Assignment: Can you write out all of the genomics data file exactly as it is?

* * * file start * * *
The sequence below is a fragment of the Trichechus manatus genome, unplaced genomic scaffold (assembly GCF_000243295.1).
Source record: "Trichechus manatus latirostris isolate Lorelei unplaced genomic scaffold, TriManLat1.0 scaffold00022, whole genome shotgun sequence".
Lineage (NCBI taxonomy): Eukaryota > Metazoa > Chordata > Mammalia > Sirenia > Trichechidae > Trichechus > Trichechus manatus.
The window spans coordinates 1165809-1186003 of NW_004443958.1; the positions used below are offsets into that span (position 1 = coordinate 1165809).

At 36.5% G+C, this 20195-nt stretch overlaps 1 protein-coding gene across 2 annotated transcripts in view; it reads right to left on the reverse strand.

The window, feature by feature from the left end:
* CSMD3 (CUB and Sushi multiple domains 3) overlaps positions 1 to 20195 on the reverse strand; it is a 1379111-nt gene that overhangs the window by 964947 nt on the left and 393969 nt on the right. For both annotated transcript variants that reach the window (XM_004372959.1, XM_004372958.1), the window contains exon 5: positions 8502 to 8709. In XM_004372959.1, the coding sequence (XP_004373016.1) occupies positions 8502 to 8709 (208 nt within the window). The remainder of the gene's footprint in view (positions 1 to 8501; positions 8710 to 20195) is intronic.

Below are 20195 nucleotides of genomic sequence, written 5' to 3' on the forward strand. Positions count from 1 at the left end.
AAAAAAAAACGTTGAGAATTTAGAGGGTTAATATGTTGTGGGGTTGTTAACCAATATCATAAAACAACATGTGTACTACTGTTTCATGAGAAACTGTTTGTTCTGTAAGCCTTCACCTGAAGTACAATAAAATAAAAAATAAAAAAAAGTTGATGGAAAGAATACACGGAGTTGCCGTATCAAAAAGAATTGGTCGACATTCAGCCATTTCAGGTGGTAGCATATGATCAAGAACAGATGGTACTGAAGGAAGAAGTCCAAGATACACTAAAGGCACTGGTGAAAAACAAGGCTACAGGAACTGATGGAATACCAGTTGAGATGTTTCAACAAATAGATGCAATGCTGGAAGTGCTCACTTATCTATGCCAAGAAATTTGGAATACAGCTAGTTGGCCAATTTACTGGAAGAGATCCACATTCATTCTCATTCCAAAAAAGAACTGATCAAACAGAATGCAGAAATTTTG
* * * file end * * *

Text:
The sequence below is a fragment of the Trichechus manatus genome, unplaced genomic scaffold (assembly GCF_000243295.1).
Source record: "Trichechus manatus latirostris isolate Lorelei unplaced genomic scaffold, TriManLat1.0 scaffold00022, whole genome shotgun sequence".
Lineage (NCBI taxonomy): Eukaryota > Metazoa > Chordata > Mammalia > Sirenia > Trichechidae > Trichechus > Trichechus manatus.
The window spans coordinates 1165809-1186003 of NW_004443958.1; the positions used below are offsets into that span (position 1 = coordinate 1165809).

At 36.5% G+C, this 20195-nt stretch overlaps 1 protein-coding gene across 2 annotated transcripts in view; it reads right to left on the reverse strand.

The window, feature by feature from the left end:
* CSMD3 (CUB and Sushi multiple domains 3) overlaps positions 1 to 20195 on the reverse strand; it is a 1379111-nt gene that overhangs the window by 964947 nt on the left and 393969 nt on the right. For both annotated transcript variants that reach the window (XM_004372959.1, XM_004372958.1), the window contains exon 5: positions 8502 to 8709. In XM_004372959.1, the coding sequence (XP_004373016.1) occupies positions 8502 to 8709 (208 nt within the window). The remainder of the gene's footprint in view (positions 1 to 8501; positions 8710 to 20195) is intronic.

Below are 20195 nucleotides of genomic sequence, written 5' to 3' on the forward strand. Positions count from 1 at the left end.
AAAAAAAAACGTTGAGAATTTAGAGGGTTAATATGTTGTGGGGTTGTTAACCAATATCATAAAACAACATGTGTACTACTGTTTCATGAGAAACTGTTTGTTCTGTAAGCCTTCACCTGAAGTACAATAAAATAAAAAATAAAAAAAAGTTGATGGAAAGAATACACGGAGTTGCCGTATCAAAAAGAATTGGTCGACATTCAGCCATTTCAGGTGGTAGCATATGATCAAGAACAGATGGTACTGAAGGAAGAAGTCCAAGATACACTAAAGGCACTGGTGAAAAACAAGGCTACAGGAACTGATGGAATACCAGTTGAGATGTTTCAACAAATAGATGCAATGCTGGAAGTGCTCACTTATCTATGCCAAGAAATTTGGAATACAGCTAGTTGGCCAATTTACTGGAAGAGATCCACATTCATTCTCATTCCAAAAAAGAACTGATCAAACAGAATGCAGAAATTTTG